July 4, 2013 – LONDON – A man infected with a SARS-like respiratory illness has died in London, officials said. The Qatari man, who was being treated in an intensive care unit at St Thomas’s hospital in central London, had contracted the Middle East respiratory syndrome coronavirus – or MERS-CoV. Hospital officials said that the man, who was 49 when he was admitted, died after his condition deteriorated. The patient, who was suffering from acute respiratory syndrome and renal failure, was admitted to an intensive care unit in Doha, Qatar, on 7 September last year. The man, who has not been named by officials, was transferred to the UK by air ambulance on 11 September. Before he became ill he had travelled to Saudi Arabia, officials said. Despite doctors’ efforts to keep him alive, including connecting him to an artificial lung, he died on Friday last week. A hospital spokeswoman said: “Guy’s and St Thomas’s can confirm that the patient with severe respiratory illness due to novel coronavirus … sadly died on Friday 28 June, after his condition deteriorated despite every effort and full supportive treatment.” In May, the World Health Organization (WHO) said that MERS-CoV – is a “threat to the entire world” and experts have raised concerns that the disease is “emerging faster than our understanding.” Latest figures from the WHO, published before the latest UK death, show that since September last year there have been 77 laboratory confirmed cases across nine countries, which have resulted in 40 deaths. British health officials have been advised to be vigilant for severe unexplained respiratory illness in anyone who has recently travelled in the Middle East, as well as any unexplained clusters of such illness. Coronaviruses cause most common colds but can also cause SARS (severe acute respiratory syndrome). In 2003, hundreds of people died after a SARS outbreak in Asia. –Guardian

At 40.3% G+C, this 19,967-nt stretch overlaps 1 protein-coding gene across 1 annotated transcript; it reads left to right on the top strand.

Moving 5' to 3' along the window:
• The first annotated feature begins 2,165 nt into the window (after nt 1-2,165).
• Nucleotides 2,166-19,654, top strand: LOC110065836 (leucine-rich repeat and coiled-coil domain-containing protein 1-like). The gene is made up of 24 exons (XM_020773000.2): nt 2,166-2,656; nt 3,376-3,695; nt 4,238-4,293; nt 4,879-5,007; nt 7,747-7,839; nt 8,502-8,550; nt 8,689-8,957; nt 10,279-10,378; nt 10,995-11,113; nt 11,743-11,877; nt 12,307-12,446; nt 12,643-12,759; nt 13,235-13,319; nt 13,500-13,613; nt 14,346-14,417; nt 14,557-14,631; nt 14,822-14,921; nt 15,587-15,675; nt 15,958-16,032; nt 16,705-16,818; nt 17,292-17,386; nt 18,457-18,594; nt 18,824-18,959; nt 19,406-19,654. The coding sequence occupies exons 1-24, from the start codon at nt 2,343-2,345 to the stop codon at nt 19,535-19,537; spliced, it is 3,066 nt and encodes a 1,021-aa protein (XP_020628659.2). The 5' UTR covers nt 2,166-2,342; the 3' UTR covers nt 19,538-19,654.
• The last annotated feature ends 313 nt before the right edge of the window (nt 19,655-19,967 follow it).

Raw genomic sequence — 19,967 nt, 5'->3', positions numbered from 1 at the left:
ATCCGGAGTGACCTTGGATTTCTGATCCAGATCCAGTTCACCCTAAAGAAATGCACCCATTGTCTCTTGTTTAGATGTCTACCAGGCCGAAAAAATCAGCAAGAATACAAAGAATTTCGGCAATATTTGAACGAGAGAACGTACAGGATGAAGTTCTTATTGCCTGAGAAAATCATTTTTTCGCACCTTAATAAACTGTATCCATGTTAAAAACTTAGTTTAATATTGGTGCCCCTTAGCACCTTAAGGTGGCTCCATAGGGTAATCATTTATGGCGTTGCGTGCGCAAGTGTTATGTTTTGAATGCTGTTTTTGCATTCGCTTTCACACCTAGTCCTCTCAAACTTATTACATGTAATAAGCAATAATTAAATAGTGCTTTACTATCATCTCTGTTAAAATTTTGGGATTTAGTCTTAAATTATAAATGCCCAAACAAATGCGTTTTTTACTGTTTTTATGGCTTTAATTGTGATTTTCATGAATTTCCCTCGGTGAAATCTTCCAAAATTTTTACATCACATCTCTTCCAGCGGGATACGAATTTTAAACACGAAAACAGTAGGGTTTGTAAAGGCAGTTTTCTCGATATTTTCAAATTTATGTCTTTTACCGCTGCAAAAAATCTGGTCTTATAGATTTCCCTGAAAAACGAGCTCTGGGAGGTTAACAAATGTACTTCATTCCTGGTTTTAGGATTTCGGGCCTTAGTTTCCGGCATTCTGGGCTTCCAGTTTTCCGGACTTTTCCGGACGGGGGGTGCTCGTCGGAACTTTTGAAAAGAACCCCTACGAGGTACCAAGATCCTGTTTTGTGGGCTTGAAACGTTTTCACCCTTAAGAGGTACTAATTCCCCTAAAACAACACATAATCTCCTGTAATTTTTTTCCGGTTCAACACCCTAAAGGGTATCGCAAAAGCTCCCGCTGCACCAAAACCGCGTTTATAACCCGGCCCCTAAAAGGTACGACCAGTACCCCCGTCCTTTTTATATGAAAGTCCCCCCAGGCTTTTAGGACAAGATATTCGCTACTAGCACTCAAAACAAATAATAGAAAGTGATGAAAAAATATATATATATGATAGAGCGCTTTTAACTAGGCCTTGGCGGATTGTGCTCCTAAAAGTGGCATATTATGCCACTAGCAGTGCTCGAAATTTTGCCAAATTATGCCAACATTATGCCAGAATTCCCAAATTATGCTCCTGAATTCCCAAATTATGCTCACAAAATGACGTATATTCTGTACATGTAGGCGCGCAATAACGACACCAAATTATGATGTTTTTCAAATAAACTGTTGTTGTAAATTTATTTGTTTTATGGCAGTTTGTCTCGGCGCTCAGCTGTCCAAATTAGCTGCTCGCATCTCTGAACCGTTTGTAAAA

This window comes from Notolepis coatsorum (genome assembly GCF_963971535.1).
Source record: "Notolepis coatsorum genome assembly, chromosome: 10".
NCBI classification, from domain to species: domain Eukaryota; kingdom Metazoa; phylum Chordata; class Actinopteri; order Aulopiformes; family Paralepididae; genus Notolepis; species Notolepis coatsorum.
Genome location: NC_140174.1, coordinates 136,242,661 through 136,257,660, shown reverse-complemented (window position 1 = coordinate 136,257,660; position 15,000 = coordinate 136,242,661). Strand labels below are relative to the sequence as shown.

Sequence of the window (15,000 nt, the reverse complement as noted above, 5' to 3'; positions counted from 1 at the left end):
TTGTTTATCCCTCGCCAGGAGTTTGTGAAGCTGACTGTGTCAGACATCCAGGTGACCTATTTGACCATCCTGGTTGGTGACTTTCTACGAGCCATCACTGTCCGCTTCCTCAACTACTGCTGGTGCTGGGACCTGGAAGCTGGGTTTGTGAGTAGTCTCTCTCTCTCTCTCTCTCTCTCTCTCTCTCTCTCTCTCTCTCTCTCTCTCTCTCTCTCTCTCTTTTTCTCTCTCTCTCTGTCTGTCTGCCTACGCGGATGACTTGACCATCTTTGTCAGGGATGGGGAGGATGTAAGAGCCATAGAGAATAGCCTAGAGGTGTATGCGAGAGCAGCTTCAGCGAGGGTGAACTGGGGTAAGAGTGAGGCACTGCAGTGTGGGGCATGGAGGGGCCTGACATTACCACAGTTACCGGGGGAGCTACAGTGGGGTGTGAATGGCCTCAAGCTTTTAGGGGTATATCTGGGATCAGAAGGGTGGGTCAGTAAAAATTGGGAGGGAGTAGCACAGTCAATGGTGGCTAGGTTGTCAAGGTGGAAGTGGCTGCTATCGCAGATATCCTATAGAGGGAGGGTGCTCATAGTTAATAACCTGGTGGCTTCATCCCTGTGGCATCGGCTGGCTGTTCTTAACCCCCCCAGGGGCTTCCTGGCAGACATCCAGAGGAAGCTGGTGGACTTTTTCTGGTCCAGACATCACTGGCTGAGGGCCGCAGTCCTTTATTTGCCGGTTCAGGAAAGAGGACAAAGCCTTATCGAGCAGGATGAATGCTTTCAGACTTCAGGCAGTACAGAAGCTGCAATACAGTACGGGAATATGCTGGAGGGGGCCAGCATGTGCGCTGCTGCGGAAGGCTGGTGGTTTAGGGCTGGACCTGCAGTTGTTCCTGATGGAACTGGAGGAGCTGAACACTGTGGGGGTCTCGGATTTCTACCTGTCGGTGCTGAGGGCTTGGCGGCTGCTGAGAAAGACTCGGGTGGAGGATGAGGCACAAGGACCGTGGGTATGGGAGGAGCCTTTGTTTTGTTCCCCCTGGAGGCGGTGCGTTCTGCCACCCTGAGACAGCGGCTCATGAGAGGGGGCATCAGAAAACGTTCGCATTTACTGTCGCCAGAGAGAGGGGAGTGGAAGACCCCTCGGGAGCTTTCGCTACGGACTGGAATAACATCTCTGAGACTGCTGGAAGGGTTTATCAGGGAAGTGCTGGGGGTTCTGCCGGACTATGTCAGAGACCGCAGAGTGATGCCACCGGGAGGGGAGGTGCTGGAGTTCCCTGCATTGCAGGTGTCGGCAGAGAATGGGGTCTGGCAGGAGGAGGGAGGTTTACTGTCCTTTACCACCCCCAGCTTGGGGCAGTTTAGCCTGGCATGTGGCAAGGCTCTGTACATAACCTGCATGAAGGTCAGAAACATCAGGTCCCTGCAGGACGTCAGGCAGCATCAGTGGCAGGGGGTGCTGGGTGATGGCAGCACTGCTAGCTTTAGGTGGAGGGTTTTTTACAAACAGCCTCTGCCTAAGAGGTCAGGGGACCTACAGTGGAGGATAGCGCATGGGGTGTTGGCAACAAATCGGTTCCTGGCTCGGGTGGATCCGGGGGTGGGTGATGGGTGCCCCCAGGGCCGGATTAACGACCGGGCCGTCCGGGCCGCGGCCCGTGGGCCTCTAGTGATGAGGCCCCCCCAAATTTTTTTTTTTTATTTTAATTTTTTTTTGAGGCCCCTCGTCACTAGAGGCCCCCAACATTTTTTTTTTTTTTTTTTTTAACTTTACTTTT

No pandemic threat yet: The Middle East coronavirus that has killed 40 people since emerging late last year has not yet reached pandemic potential and may simply die out, according to new estimates of how easily it is transmitted. In a study in The Lancet medical journal, researchers from France’s Institute Pasteur in Paris analyzed data on Middle East respiratory syndrome (MERS) clusters and found its likelihood of developing into a SARS-like worldwide epidemic was low. The MERS coronavirus, which can cause coughing, fever and pneumonia, emerged last year and has spread from the Gulf to France, Germany, Italy, Tunisia and Britain. The World Health Organization puts the latest global toll at 40 deaths from a total of 77 laboratory-confirmed cases. It is related to SARS, or severe acute respiratory syndrome, because the virus that causes it is from the same coronavirus family. SARS emerged in China in 2002 and then spread around the world, killing about a tenth of the 8,000 people it infected. But Arnaud Fontanet, who led the latest published research on MERS, said despite sharing “many clinical, epidemiological, and virological similarities with SARS, the two viruses have distinct biology.” He said one distinction was their use of different receptors to infect cells in human airways – a key factor in how easily a virus is passed from person to person.
To analyze whether MERS poses a similar threat as SARS did, Fontanet’s team looked at data from 55 cases of MERS infection and calculated some called a basic reproduction number, or R0. The basic reproduction number of an infection is the average number of secondary cases a single infected case will cause in a population with no immunity to the disease. Even in their worst case scenario, MERS had a lower R0 (at 0.69) compared with pre-pandemic SARS (at 0.80). When the R0 is above 1.0, epidemic potential has been reached, the researchers explained in their study. And the R0 for pandemic SARS was estimated to be between 2.2 and 3.7. “MERS has not spread as rapidly or as widely as SARS did,” Fontanet said in a statement. “SARS adaption to humans took just several months, whereas MERS has already been circulating more than a year in human populations without mutating into a pandemic form.” Ian Jones, a professor of virology at Britain’s University of Reading, said the findings confirmed what appeared to be happening on the ground – “that the current MERS coronavirus transmits poorly, below the threshold required to become widely spread.” –Reuters